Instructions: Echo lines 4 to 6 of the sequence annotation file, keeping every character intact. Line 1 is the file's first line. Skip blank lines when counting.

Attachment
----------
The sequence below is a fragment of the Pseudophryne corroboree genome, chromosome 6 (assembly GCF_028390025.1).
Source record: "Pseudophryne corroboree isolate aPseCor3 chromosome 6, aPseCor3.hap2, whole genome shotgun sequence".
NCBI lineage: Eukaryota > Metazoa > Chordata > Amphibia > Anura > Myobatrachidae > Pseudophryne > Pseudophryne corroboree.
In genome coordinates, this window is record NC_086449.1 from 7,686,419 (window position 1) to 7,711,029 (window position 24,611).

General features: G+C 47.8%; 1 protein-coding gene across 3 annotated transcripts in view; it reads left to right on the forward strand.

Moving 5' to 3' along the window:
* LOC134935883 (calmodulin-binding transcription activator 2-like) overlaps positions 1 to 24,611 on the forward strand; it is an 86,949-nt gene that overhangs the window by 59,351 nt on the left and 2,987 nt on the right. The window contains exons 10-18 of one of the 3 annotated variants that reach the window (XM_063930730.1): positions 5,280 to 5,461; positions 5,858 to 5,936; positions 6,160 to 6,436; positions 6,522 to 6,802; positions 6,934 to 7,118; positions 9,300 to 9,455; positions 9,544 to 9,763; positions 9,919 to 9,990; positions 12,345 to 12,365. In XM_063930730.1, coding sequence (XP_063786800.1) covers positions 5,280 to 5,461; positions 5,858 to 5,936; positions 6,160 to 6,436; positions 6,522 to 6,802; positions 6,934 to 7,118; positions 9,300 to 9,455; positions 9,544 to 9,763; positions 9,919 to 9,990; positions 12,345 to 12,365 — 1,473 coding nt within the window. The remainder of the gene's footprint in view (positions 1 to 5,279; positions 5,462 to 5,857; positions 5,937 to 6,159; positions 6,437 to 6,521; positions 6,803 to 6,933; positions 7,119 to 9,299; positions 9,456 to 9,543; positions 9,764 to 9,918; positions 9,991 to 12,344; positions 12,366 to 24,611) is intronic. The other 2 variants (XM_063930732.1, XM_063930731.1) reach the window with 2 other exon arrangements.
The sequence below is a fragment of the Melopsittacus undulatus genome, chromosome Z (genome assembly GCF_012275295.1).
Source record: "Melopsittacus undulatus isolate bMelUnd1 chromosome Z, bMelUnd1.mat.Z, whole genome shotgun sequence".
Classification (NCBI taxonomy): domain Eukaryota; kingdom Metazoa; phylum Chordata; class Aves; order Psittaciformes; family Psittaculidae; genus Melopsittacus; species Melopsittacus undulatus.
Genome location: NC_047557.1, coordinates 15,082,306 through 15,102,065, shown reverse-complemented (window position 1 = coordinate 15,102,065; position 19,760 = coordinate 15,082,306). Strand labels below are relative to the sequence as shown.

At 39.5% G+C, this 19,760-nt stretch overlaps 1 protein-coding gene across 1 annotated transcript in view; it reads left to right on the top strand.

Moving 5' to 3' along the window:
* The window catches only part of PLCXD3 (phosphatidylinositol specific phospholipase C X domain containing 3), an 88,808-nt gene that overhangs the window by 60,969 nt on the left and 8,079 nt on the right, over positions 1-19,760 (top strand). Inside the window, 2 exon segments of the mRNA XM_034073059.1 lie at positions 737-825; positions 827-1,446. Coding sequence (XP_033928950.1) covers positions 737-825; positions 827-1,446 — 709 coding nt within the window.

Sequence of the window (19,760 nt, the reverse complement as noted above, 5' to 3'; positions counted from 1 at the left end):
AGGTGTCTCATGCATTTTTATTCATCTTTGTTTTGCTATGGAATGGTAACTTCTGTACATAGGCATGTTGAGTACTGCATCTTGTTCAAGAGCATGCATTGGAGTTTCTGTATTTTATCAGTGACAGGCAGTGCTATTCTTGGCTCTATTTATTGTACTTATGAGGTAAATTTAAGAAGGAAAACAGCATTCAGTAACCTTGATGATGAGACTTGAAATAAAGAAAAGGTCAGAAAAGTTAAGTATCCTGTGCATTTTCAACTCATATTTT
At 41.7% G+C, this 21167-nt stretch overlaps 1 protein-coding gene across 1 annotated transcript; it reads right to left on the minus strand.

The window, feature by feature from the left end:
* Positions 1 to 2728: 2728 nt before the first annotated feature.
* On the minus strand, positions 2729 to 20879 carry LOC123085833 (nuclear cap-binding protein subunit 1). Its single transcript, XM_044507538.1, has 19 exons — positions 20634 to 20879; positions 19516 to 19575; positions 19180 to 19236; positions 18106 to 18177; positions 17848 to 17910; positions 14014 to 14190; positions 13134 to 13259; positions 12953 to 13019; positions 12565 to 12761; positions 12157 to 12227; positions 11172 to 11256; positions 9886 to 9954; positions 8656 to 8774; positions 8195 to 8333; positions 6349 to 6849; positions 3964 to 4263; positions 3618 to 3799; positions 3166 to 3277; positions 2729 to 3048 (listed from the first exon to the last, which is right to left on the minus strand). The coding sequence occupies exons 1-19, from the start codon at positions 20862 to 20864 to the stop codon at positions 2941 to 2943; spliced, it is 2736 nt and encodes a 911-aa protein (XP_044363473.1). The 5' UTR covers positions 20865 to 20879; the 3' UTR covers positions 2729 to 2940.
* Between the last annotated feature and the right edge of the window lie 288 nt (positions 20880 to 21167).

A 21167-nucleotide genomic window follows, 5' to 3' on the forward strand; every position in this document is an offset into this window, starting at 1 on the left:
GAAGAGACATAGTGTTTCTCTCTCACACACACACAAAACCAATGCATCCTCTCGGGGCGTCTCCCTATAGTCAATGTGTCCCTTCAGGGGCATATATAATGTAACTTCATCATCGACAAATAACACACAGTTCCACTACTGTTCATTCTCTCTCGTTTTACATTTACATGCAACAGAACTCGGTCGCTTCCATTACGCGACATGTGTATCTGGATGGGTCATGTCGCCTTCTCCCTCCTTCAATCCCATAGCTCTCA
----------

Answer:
In genome coordinates, this window is record NC_086449.1 from 7,686,419 (window position 1) to 7,711,029 (window position 24,611).

General features: G+C 47.8%; 1 protein-coding gene across 3 annotated transcripts in view; it reads left to right on the forward strand.

Moving 5' to 3' along the window: